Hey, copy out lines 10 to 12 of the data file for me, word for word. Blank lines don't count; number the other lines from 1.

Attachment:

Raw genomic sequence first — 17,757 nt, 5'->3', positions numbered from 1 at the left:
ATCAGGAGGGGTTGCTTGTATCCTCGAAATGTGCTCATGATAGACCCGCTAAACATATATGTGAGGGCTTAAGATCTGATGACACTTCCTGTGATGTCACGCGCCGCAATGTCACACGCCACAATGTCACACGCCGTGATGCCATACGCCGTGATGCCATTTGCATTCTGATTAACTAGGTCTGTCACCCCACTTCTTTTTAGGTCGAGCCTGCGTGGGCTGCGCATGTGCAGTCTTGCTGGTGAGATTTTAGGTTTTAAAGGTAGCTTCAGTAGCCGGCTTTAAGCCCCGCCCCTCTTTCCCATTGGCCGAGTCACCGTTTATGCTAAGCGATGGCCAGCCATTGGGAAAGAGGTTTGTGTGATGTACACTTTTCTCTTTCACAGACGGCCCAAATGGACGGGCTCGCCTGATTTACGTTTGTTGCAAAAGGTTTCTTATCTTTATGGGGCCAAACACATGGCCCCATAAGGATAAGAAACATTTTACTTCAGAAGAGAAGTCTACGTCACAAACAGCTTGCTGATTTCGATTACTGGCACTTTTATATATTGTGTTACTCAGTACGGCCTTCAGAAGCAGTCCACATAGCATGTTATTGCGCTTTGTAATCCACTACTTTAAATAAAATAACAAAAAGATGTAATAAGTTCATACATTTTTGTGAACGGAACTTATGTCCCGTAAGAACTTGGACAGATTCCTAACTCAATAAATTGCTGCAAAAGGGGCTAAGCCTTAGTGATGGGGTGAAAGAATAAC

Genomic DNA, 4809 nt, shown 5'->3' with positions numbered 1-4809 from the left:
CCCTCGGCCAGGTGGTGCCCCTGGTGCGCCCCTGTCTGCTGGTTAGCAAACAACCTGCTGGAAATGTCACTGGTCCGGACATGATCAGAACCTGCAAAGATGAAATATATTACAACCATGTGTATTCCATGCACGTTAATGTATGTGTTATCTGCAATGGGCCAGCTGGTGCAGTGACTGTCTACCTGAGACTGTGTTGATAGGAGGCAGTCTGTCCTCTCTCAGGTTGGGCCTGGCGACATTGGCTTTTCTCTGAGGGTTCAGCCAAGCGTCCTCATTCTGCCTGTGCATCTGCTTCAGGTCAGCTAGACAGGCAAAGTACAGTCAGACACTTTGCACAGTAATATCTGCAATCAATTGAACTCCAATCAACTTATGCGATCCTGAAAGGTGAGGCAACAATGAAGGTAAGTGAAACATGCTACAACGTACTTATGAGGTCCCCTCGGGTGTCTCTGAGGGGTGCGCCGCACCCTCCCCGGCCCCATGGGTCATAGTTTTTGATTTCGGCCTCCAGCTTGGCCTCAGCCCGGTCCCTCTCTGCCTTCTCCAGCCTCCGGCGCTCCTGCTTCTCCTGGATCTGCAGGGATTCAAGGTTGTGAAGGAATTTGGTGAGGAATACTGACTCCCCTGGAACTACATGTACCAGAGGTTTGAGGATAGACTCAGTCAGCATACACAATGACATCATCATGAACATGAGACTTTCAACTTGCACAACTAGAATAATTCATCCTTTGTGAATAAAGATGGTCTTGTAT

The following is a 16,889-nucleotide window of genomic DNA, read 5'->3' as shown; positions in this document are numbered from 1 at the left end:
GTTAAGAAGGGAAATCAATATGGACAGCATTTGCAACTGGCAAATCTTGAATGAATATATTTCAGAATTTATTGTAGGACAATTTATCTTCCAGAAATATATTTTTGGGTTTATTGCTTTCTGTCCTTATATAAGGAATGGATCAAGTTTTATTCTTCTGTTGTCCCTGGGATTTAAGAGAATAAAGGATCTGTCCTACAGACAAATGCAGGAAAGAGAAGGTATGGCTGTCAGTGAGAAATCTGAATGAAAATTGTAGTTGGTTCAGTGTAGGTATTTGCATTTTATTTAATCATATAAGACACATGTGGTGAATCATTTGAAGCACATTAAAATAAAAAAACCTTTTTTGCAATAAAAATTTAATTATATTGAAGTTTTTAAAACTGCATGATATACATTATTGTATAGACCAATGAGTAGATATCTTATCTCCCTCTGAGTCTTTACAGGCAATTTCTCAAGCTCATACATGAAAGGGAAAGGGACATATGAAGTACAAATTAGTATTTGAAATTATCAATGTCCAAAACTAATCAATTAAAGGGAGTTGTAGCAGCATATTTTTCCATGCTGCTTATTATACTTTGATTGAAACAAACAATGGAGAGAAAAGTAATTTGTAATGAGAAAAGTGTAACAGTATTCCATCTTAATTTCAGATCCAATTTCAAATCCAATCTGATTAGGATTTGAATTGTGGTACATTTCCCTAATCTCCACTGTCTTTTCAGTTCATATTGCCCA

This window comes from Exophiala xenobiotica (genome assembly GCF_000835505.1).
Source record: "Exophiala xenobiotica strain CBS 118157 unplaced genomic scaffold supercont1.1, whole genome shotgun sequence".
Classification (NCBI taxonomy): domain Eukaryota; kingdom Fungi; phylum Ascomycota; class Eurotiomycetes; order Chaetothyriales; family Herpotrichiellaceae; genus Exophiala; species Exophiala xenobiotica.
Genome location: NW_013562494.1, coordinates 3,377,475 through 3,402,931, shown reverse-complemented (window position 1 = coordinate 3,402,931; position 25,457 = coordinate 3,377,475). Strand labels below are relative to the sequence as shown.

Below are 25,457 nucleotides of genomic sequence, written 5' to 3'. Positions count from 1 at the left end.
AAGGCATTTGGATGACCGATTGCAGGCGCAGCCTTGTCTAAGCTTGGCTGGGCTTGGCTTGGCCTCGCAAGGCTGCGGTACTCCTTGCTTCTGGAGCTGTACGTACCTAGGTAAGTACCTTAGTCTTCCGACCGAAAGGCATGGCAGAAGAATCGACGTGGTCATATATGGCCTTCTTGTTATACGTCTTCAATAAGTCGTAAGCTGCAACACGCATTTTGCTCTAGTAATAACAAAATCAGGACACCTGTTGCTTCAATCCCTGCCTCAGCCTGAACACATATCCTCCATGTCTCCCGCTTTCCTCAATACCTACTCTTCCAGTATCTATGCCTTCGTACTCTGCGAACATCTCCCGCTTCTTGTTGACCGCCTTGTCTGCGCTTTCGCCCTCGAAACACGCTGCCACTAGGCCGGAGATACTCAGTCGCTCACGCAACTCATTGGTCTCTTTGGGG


Genome location: NW_013562494.1, coordinates 3,377,475 through 3,402,931, shown reverse-complemented (window position 1 = coordinate 3,402,931; position 25,457 = coordinate 3,377,475). Strand labels below are relative to the sequence as shown.

Below are 25,457 nucleotides of genomic sequence, written 5' to 3'. Positions count from 1 at the left end.
AAGGCATTTGGATGACCGATTGCAGGCGCAGCCTTGTCTAAGCTTGGCTGGGCTTGGCTTGGCCTCGCAAGGCTGCGGTACTCCTTGCTTCTGGAGCTGTACGTACCTAGGTAAGTACCTTAGTCTTCCGACCGAAAGGCATGGCAGAAGAATCGACGTGGTCATATATGGCCTTCTTGTTATACGTCTTCAATAAGTCGTAAGCTGCAACACGCATTTTGCTCTAGTAATAACAAAATCAGGACACCTGTTGCTTCAATCCCTGCCTCAGCCTGAACACATATCCTCCATGTCTCCCGCTTTCCTCAATACCTACTCTTCCAGTATCTATGCCTTCGTACTCTGCGAACATCTCCCGCTTCTTGTTGACCGCCTTGTCTGCGCTTTCGCCCTCGAAACACGCTGCCACTAGGCCGGAGATACTCAGTCGCTCACGCAACTCATTGGTCTCTTTGGGG